21 April 2010

And There Was Vinegar, And Behold, It Was Good

Today the kitchen floor started screaming at me. It said unpleasant things like "I am filthy!" and "nobody cares about me!" and "for gosh sakes, woman, get down here with a sponge!" So I obeyed. With Riverdance turned way up and a bottle of vinegar in my hand.

I'm tired of paying through the nose for manufactured cleaners, so I'm on a quest to find natural-- and cheaper-- solutions. This afternoon was an experiment in vinegar. I sprayed the floor with a mixture of half plain white vinegar, half water, and mopped it down as usual. Seemed to work quite well.

Then I opened a package of O-Cel-O sponges and went on a cleaning spree (new sponges make me weird like that). Result: the stove has no more grease and the floor has no more sticky. The strong smell was worth the sparkling counter.

Vinegar is good for more than pickles.

But wait! There's more! Baking soda works well on steel sinks, as it turns out, and also on tea kettles like ours. A little goes a long way. I'm keeping a stash in the sugar shaker I have left over from the wedding-- I definitely plan to scrub my sink more frequently than I host 100-guest parties.

I buckled down and used Clorox on the moldy chest freezer, though.

Do you have any good "natural cleaning" tips?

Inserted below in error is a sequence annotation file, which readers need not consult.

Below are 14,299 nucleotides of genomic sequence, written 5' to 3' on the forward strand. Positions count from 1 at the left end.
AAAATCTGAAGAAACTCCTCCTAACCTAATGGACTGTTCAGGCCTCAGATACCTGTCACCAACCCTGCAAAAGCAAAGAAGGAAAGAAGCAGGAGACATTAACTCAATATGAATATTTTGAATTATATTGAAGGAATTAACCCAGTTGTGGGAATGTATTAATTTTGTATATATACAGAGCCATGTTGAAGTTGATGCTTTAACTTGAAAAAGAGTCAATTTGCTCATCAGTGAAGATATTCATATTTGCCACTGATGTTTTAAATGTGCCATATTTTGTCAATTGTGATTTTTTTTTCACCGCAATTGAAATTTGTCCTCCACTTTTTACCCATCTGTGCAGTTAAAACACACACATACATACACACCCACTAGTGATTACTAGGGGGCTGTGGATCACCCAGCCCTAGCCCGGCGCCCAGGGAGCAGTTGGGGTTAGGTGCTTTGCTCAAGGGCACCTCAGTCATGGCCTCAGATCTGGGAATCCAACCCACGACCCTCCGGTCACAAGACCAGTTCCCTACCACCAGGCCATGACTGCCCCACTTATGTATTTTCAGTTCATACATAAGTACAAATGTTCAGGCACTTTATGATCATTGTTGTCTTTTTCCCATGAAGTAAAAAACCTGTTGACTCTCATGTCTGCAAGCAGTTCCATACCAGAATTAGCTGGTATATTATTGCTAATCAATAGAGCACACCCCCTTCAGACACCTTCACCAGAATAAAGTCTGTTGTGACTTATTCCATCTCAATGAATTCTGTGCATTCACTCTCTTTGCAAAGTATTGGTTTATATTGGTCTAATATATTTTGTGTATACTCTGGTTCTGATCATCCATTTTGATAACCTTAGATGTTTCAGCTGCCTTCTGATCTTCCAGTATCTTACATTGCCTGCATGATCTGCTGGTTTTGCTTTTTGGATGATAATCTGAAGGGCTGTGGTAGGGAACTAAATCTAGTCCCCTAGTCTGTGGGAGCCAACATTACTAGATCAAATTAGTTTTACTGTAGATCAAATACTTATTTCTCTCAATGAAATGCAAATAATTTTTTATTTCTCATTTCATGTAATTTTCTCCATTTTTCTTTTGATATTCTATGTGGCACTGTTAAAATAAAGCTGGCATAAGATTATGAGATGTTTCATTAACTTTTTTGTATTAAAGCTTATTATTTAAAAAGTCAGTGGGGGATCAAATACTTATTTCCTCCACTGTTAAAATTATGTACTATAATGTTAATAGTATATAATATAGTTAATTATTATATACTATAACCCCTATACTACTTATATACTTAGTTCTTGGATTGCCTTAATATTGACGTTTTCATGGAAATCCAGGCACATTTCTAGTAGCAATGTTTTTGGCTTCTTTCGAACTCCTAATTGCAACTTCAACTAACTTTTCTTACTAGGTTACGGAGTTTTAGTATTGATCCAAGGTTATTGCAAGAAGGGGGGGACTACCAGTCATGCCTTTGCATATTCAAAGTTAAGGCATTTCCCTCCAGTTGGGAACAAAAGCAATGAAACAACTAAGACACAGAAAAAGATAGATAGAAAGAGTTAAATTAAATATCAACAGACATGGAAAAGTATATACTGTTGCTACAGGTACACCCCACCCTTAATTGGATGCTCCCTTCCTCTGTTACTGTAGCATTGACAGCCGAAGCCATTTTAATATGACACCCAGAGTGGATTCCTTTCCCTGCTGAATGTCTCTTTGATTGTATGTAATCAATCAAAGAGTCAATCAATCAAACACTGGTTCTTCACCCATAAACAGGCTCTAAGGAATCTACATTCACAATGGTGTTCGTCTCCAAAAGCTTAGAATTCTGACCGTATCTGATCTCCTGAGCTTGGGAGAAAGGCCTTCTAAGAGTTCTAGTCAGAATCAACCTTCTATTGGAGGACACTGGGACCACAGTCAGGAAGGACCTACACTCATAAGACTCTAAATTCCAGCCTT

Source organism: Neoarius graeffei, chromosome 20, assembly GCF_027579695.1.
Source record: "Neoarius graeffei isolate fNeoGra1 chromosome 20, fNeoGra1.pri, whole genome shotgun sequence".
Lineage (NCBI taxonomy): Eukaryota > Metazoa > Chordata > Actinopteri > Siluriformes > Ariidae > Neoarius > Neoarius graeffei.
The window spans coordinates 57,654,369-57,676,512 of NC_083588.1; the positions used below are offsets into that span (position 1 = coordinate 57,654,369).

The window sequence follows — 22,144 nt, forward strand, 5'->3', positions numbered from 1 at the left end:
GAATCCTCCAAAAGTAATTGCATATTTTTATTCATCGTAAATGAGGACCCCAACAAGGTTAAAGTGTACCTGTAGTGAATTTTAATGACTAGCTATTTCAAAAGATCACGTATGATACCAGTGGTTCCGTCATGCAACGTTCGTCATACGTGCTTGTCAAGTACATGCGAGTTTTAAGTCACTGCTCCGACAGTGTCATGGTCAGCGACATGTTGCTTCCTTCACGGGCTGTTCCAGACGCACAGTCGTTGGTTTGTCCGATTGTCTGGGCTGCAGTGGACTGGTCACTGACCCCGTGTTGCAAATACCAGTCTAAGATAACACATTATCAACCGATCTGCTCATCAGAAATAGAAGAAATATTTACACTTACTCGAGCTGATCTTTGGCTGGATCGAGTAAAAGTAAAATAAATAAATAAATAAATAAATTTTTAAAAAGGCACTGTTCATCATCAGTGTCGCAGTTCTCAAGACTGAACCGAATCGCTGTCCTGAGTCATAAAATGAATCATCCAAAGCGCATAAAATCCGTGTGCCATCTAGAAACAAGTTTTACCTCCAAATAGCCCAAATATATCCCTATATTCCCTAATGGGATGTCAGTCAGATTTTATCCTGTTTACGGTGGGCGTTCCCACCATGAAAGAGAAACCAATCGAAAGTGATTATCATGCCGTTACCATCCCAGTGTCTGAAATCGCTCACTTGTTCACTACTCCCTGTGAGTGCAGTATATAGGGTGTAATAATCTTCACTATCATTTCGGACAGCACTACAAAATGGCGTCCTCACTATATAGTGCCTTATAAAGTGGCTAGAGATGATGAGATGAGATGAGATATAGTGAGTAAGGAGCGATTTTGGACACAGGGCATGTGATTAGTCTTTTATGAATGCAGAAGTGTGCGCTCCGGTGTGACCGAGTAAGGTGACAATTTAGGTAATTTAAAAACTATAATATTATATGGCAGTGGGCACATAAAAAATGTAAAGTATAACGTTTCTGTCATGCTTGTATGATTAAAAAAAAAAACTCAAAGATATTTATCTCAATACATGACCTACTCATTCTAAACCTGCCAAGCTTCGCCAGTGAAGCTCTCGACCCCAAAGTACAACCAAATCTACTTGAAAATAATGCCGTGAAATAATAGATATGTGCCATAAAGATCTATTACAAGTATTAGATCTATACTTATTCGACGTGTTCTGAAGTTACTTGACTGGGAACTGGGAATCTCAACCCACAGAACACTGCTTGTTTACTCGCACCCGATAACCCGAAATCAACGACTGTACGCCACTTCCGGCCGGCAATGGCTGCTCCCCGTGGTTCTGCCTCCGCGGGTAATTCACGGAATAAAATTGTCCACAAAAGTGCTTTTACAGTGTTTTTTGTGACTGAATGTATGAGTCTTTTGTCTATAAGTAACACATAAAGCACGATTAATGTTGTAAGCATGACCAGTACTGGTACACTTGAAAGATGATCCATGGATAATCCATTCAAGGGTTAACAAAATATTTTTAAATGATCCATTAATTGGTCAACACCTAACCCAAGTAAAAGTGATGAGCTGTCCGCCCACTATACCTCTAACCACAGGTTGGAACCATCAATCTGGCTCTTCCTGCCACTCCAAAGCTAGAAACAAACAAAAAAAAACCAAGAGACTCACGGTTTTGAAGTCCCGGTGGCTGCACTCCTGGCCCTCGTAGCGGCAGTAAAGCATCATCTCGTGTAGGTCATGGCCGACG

1. Oh, I have had some successes and failures in this department!

    One I love: homemade powdered laundry detergent. 1 bar Fels Naptha soap, grated; 2 cups borax; 2 cups washing soda. You only need one tbsp. for a whole load, and it makes the bath towels ridiculously soft and absorbant.

    Failure: homemade dishwasher powder. I was using a half-and-half mixture of borax and washing soda for that, but it left a residue on the glassware. I went back to the Walmart brand.

    I also have a Windex-type window cleaning mixture that works fine, with vinegar and a few drops of dishsoap in it.

    Baking soda paste+elbow grease took a whole bunch of stains out of my kitchen countertop.

    And finally, I've been using baking soda for shampoo and apple cider vinegar for conditioner. I love the vinegar hair rinse, but I'm not totally sold on the baking soda shampoo. I think it would work better on shorter hair, but mine's down to my waist and gets really dense and heavy when wet. The baking soda requires some scrubbing, but it's hard to get at my scalp.

    Still looking for: something that gets rid of soap scum. Ick.

  2. A friend taught me to wash my windows/mirrors with a soft, wet cloth. While the glass is still wet, go back over it with a crumpled piece of newspaper for a streak-free sparkle. I'm delighted about the fact that I haven't needed to purchase paper towels in over a year! A book that has a lot of great recipes for homemade cleaning products is, "Clean House, Clean Planet" by Karen Logan.